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The Conjuring
Based on a true story, this horrifying tale follows world renowned paranormal investigators Ed and Lorraine Warren who were called upon to help a family terrorized by a dark presence in a secluded farmhouse. Forced to confront a powerful demonic entity, the Warrens find themselves caught in the most terrifying case of their lives.

 

Genres: Horror
Running Time: 1 hour 52 minutes
Release Date: July 19, 2013
MPAA Rating: R (for Rated R for sequences of disturbing violence and terror.)
Distributor: Warner Bros. Pictures Distribution

Cast And Credits
Starring: Vera Farmiga, Patrick Wilson, Lili Taylor, Shanley Caswell
Directed by: James Wan
Produced by: Peter Safran, Tony DeRosa-Grund, Rob Cowan

The dread gathers and surges while the blood scarcely trickles in “The Conjuring,” a fantastically effective haunted-house movie. Set largely in 1971, it purports to tell a story based on “true case files” about a family of seven whose pastoral dream became a nightmare soon after they moved into a Rhode Island farmhouse. One day, Mom, Dad and the girls are settling into their conveniently sprawling, creaking, squeaking two-story house â€" the rooms quickly become a disorienting maze â€" and the next, they’re playing hide and creep with a mysterious, increasingly malevolent force.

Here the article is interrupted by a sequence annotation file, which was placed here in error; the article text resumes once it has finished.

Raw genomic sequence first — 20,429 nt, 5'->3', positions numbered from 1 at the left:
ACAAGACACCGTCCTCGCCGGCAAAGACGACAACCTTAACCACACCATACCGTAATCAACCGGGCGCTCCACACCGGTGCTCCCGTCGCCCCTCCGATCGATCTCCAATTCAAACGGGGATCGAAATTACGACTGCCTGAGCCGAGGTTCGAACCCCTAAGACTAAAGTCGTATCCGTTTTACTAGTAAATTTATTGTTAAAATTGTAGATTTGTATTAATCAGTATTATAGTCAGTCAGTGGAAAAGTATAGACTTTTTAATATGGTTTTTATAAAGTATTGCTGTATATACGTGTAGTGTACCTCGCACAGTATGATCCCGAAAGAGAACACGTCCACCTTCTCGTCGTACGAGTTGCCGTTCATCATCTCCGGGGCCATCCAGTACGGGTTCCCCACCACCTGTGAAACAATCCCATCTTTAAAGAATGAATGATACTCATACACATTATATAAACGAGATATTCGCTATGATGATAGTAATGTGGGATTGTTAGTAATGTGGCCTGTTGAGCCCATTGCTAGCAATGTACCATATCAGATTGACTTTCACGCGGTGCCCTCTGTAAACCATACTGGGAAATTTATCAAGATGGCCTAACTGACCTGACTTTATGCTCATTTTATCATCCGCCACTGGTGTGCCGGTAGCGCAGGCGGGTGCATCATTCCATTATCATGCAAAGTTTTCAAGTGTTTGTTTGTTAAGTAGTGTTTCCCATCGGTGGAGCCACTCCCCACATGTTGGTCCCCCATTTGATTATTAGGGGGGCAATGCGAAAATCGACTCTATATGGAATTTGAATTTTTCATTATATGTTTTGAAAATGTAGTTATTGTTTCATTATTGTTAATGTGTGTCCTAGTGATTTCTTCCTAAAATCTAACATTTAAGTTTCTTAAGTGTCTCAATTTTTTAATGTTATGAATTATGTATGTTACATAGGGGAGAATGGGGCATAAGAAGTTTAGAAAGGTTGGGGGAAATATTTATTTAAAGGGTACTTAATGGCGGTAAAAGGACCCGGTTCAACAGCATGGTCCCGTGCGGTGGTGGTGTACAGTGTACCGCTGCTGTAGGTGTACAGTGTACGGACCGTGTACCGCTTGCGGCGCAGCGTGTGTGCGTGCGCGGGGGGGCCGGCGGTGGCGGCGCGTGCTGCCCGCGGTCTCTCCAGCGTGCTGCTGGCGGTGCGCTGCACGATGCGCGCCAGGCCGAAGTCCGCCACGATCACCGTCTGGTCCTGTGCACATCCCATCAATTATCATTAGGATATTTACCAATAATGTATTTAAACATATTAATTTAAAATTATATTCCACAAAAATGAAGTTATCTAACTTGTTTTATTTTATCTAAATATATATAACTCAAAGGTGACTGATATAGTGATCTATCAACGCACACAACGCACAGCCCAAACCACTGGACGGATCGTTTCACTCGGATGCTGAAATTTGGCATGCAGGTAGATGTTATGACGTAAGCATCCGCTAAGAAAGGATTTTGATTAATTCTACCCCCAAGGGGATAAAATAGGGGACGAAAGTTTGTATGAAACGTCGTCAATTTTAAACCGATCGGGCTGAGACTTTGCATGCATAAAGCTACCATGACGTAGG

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The director James Wan plays much the same game with you. Written by the brothers Chad Hayes and Carey W. Hayes, the movie opens with a jittery, funny prologue involving a couple of pretty nurses right out of a Roger Corman quickie, a devil doll named Annabelle (shades of Rod Serling and Chucky) and a pair of married paranormal experts, Ed and Lorraine Warren (Patrick Wilson and Vera Farmiga). The Warrens quickly take care of business, and Mr. Wan does the same. With shock cuts, gliding camera movements, muted colors that evoke David Fincher’s “Zodiac” and tricks learned from “The Twilight Zone,” Mr. Wan â€" whose first sly shot is of a cracked, smiling face â€" sets a relentlessly uneasy tone that imperceptively shifts between intense seriousness and lightly mocking.

The real Ed and Lorraine Warren, lifelong investigators of the paranormal â€" their Web site calls him a demonologist and her a trance medium â€" established the grandly named New England Society for Psychic Research in 1952 but are most famous for their exploits in another house, in Amityville, on Long Island. (Mr. Warren died in 2006; Ms. Warren was a consultant on “The Conjuring.”) The Warrens declared that Dutch Colonial demonic, a diagnosis that led to more than a dozen “Amityville” movies and stoked the market for haunted-house tales. What happened when the Warrens entered the Rhode Island home in “The Conjuring” hasn’t received the same attention, although one of the daughters, Andrea Perron, has published a memoir.